Though, that “genuine Persian flying carpets made in China handmade by the best quality robots” guy a couple of weeks ago was entertaining.

      I’m probably one of the few people other than the staff that sees those as they seem to happen really early in the morning and are deleted by 5am or so.

  11. So, I visited Puyallup a few weeks back. They have a nice little downtown area, though an awful lot of space is consumed by surface parking. Most of this is 2 hour limited to prevent hide and ride. The Sounder lot was already full at 7 am or so.

    It seems like the Washington State Fairgrounds could, most of the time anyway, provide additional parking capacity for the town and for Sounder – though you’d probably need a shuttle bus for most passengers as it isn’t very close to the station.

    Park and ride lots are one thing, but if huge expanses of pavement are going to be built they might as well be given as much use as possible.

    There’s a big parking structure right next to the Sounder station, but that lot is only for the office building that is there and not for public use. The Sounder lot is surface only and not that big.

    1. I believe the Fairgrounds Red Lot is advertised as a Park & Ride, with both a PT route and an ST route providing service to Sounder.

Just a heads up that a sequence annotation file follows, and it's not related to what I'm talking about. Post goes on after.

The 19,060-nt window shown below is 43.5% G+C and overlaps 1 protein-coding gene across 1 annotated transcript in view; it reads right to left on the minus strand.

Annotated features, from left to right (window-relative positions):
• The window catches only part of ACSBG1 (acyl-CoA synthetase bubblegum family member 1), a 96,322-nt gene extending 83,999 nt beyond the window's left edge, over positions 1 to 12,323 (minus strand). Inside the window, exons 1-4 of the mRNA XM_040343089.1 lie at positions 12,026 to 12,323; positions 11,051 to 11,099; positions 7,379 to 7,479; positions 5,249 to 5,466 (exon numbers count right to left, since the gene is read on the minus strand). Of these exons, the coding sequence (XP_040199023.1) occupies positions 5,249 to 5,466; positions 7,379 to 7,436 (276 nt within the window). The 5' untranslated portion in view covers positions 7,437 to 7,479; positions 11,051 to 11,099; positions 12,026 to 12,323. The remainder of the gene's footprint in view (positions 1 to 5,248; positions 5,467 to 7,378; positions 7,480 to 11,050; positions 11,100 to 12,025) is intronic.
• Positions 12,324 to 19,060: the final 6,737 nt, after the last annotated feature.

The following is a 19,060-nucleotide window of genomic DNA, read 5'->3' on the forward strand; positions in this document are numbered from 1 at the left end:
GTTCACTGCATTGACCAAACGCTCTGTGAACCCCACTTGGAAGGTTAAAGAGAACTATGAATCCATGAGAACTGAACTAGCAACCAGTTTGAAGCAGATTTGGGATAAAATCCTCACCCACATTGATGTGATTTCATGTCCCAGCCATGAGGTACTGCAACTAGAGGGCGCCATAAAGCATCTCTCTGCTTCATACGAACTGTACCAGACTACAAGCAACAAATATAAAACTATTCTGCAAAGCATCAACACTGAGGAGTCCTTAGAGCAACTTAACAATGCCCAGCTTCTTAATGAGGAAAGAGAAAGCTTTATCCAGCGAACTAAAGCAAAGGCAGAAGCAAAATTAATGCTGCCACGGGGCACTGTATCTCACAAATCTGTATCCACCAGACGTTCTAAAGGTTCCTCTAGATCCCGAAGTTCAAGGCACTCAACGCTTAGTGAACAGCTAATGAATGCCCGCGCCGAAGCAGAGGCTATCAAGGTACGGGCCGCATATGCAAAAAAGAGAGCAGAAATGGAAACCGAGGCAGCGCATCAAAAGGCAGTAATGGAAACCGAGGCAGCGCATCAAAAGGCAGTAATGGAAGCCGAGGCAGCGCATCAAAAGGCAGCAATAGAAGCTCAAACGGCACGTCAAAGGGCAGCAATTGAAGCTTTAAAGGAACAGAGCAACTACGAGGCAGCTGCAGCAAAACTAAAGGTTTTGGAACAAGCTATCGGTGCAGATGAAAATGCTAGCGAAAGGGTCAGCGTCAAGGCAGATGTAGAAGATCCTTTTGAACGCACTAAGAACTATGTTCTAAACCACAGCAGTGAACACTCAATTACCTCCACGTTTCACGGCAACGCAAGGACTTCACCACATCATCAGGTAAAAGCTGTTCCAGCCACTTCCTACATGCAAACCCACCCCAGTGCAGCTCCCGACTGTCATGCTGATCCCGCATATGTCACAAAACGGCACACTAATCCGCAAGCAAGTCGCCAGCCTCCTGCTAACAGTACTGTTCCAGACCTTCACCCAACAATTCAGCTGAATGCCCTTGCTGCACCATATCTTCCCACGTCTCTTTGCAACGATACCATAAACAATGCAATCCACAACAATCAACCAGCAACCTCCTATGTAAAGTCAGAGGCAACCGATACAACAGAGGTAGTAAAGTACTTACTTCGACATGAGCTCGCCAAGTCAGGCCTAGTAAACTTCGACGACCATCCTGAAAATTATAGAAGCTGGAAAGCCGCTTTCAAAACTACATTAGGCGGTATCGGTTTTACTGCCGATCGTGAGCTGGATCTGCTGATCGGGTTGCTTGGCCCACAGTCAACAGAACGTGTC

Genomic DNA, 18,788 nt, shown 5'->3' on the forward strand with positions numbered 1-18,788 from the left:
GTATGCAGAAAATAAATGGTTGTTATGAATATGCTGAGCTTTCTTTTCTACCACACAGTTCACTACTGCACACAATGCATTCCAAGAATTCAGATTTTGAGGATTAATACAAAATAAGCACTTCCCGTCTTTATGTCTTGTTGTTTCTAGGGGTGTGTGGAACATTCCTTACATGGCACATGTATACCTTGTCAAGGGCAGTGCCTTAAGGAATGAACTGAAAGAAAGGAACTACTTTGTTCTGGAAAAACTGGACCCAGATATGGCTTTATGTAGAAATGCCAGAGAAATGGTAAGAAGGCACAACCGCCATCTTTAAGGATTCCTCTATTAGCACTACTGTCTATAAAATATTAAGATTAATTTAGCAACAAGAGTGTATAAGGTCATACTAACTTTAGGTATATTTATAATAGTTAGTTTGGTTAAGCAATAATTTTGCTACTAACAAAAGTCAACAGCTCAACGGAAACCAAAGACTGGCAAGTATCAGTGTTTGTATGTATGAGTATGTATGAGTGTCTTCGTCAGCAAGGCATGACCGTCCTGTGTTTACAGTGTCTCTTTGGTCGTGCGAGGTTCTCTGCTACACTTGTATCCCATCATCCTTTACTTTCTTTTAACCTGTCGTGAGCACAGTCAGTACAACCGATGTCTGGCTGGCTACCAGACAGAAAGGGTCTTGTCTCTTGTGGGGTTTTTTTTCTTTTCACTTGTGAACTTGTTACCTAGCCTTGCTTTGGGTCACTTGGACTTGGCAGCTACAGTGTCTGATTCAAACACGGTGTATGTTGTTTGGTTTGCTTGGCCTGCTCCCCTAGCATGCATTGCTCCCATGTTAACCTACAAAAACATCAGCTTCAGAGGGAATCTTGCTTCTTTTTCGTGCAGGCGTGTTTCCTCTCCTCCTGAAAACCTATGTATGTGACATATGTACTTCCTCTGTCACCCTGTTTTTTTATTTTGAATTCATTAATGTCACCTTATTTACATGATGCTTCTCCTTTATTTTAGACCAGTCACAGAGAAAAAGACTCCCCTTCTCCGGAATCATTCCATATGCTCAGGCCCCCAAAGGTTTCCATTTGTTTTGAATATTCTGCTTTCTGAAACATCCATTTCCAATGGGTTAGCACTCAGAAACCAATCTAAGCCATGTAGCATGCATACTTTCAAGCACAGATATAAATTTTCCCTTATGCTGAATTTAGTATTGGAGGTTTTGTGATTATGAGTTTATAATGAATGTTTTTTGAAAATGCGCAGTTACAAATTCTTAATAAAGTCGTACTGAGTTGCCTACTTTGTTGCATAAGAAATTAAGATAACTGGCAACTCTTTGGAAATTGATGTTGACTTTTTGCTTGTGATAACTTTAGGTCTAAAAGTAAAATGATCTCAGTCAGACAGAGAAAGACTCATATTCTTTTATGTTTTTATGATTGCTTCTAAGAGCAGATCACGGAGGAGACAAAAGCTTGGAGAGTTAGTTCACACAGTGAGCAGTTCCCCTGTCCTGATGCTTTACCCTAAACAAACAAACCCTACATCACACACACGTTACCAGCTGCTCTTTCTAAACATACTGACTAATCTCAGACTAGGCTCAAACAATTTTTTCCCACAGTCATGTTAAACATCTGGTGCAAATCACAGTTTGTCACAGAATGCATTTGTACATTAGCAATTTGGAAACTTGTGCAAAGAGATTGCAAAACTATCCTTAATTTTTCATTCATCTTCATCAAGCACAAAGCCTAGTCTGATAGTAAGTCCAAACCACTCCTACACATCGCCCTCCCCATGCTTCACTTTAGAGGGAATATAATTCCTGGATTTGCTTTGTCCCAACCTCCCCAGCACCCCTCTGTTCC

12. Decent and simple way to deal with insufficient funds would be to tell the public that due to shortage of money, some runs will simply be scheduled to run on longer headways until money becomes available for shorter ones. “Headway” means space of time between actual vehicles.

    With announced and printed schedules accurately both to honestly reflect these service cuts, and let passengers plan accordingly. As a passenger, I’d say that as soon as any route starts having buses routinely left out for lack of drivers, the runs themselves should simply be canceled. And so posted.

    If this results in more buses and drivers being available while not specifically assigned, put them on the streets as extras. Run them as second sections behind scheduled buses, or dispatched into service to fill in spaces, as observed by street supervisors.

    Maybe the posted schedules whose service has been reduced can run as printed, and service,with filled in with available extra buses running strictly headway. My guess is that for practical effect, passengers won’t notice any difference, since average person doesn’t have a run-card.

    Some drivers already space themselves out by line-of-sight at rush hour. Can be taught and practiced. Should become policy. In place of letting your leader carry an overload while you hang on his back bumper empty. As should be a major infraction.